Michael Faraday, an English chemist and physical scientist, was born Sep. 22, 1791. Faraday’s entry into the academic world was one of the great rags-to-(academic) riches stories in science. Faraday came from a lower-class family, had no formal education, and was entirely self-taught. He spent 7 years as a book-binders apprentice, which is when he discovered an interest in science. In 1812, when 20 years old, he was given tickets to a series of lectures by Humphry Davy, the renowned chemist, at the Royal Institution of London. At the end of the series, Faraday wrote up his notes, illustrated with his own drawings of apparatus, and sent them to Davy. Davy was so impressed that he hired Faraday as a kind of secretary, and then, when a vacancy opened up in 1813, he made Faraday his assistant. It took Faraday some time to penetrate the class-bound scientific culture of the day, but he prevailed, and he went on to become not only a brilliantly original scientist, especially in his studies of electricity and magnetism, but also probably the best experimental demonstrator of his day, eclipsing the considerable reputation of Davy.
On Aug. 29, 1831, Faraday did perhaps his most famous experiment, in his laboratory at the Royal Institution. He wrapped a wire around an iron doughnut and connected it to a battery, via a switch. He wrapped a separate wire around the other side of the doughnut and connected it to a simple galvanometer, which can detect an electric current. Faraday found that when he closed the switch, the meter, for just a moment, indicated the presence of a current, before returning to zero. When he opened the switch, the meter flickered again, then returned to zero once more. Faraday had discovered electromagnetic induction – that a changing electric current produces a magnetic field that will induce a current in another wire that lies near it, especially if both are wrapped around a piece of iron. The key is that the current and its magnetic field have to be changing, or the wire or magnet has to be moving, to induce the current. What induction makes possible, as Faraday soon discovered, was the first electric generator, where a rotating magnet induces a continuous electric current, and the first electric motor, where a continuous current running through a loop of wire makes it rotate. Faraday went on to publish 29 papers on electromagnetism in the Philosophical Transactions between 1831 and 1838, and much of his work was incorporated by James Clerk Maxwell in his definitive work on electromagnetism in the 1860s.
One of Faraday’s greatest legacies is the series of lectures known as the Christmas Lectures. These were initiated by Faraday in 1825 at the Royal Institution and offered over the Christmas holiday, the intention being to give the general public the opportunity to learn about scientific topics, from lectures intended specifically them. They proved to be enormously successful and are still offered. Faraday himself delivered 19 Christmas lectures (although not the first), including all ten offered in the decade of 1851-60. There is a drawing that shows Faraday delivering a Christmas lecture in 1855 or 1856, with none other than Prince Albert in attendance (second image).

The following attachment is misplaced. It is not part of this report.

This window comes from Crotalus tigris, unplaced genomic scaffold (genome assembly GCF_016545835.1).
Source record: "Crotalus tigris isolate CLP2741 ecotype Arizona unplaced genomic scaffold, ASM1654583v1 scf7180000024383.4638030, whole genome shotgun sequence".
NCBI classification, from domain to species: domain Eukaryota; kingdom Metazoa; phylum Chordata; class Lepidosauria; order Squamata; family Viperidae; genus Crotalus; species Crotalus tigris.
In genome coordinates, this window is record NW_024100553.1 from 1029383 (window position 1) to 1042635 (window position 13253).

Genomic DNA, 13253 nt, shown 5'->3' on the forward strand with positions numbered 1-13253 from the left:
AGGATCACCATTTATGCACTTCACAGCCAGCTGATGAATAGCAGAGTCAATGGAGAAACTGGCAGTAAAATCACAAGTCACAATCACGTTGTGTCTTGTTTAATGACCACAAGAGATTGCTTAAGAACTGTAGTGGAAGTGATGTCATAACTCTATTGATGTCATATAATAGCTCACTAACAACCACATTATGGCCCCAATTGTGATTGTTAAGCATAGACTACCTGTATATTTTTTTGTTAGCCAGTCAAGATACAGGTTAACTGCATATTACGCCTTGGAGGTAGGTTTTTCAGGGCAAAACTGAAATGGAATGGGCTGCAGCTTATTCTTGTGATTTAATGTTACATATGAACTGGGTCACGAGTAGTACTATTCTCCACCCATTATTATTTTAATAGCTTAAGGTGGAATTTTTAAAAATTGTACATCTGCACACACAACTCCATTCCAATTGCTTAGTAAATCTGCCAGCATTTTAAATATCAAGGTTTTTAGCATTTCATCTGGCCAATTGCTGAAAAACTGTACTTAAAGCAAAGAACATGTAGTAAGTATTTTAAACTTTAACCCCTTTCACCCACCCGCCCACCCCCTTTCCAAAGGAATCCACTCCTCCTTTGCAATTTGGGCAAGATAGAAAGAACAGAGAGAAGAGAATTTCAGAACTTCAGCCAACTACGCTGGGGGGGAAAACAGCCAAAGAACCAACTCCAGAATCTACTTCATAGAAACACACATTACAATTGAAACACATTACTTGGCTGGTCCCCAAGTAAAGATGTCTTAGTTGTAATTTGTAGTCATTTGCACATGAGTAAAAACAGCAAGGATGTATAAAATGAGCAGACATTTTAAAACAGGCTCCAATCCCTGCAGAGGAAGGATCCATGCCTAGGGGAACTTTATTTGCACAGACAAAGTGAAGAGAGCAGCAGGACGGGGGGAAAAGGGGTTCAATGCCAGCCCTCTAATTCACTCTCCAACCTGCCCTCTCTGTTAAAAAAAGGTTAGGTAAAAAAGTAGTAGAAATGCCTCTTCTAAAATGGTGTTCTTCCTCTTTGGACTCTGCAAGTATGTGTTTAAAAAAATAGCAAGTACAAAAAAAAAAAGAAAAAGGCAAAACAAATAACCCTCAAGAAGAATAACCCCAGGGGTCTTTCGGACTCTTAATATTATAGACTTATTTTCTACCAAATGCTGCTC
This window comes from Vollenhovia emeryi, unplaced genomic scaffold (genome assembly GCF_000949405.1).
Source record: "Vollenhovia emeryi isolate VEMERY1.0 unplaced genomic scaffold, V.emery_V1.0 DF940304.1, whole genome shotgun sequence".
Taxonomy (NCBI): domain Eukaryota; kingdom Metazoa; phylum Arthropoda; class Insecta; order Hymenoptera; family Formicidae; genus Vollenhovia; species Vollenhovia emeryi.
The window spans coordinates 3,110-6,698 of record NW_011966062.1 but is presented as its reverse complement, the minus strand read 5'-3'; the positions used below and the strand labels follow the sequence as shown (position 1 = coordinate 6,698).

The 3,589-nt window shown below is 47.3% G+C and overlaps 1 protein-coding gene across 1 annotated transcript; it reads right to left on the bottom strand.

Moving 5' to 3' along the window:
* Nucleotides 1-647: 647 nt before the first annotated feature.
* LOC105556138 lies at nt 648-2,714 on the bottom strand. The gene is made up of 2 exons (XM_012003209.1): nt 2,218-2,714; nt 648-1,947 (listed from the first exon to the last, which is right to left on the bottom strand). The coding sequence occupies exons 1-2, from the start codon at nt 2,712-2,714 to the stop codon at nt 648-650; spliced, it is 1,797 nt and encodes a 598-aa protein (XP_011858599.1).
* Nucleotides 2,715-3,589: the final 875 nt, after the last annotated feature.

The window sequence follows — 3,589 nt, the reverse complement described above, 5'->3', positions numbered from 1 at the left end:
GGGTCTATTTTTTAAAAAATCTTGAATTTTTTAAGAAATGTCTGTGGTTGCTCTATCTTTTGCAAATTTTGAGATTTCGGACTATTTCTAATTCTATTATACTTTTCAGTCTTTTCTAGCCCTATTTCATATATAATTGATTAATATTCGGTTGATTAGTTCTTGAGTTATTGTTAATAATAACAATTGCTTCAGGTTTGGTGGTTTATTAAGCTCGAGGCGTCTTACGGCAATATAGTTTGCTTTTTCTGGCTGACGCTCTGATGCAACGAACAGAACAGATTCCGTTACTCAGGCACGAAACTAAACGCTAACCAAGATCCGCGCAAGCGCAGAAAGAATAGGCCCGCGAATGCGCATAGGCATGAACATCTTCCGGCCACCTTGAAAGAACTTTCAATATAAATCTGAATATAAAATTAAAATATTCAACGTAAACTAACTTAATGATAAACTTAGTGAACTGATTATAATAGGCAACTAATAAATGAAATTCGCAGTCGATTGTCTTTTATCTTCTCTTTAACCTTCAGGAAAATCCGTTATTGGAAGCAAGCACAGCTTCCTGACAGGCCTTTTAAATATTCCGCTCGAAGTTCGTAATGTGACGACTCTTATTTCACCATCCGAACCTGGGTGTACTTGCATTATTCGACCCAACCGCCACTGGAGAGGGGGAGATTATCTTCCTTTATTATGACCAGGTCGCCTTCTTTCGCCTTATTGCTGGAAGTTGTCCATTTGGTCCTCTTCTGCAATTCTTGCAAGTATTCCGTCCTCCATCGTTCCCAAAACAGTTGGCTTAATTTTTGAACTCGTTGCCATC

In the Royal Institution today, you will find the Faraday Museum; they have preserved his original laboratory, and have many Faraday-related artifacts, such as his wire-wound electromagnetic donut. It is interesting to compare the actual lab with an engraving made in 1870 that also depicts Faraday’s lab (with Faraday in it ; third image). The RI also commissioned a marble statue back in the 1870s, by John Henry Foley; it still stands at the foot of the main staircase. You are more likely to run across a bronze copy that was made long ago and placed in front of the Institution for Engineering Technology, along the Victoria Embankment.
Faraday also has a plaque in Westminster Abbey (although he is not buried there), as well as an SI unit, the Farad (a unit of capacitance), named after him, but his greatest honor might have been replacing William Shakespeare on the £20 note in 1991 (the back of the note shows Faraday giving a Christmas Lecture). Unfortunately, in 1999, Faraday himself was replaced on the £20 note by composer Edward Elgar. It seems the Faraday £20 note was being rampantly counterfeited. Elgar didn’t fare much better, as his note was also much abused, and so Elgar was replaced by Adam Smith in 2007. Who would dare counterfeit a note with an economist on it!
The portrait of Faraday (first image) was painted by Thomas Phillips in 1841-42, and is in the National Portrait Gallery in London.
Dr. William B. Ashworth, Jr., Consultant for the History of Science, Linda Hall Library and Associate Professor emeritus, Department of History, University of Missouri-Kansas City. Comments or corrections are welcome; please direct to firstname.lastname@example.org.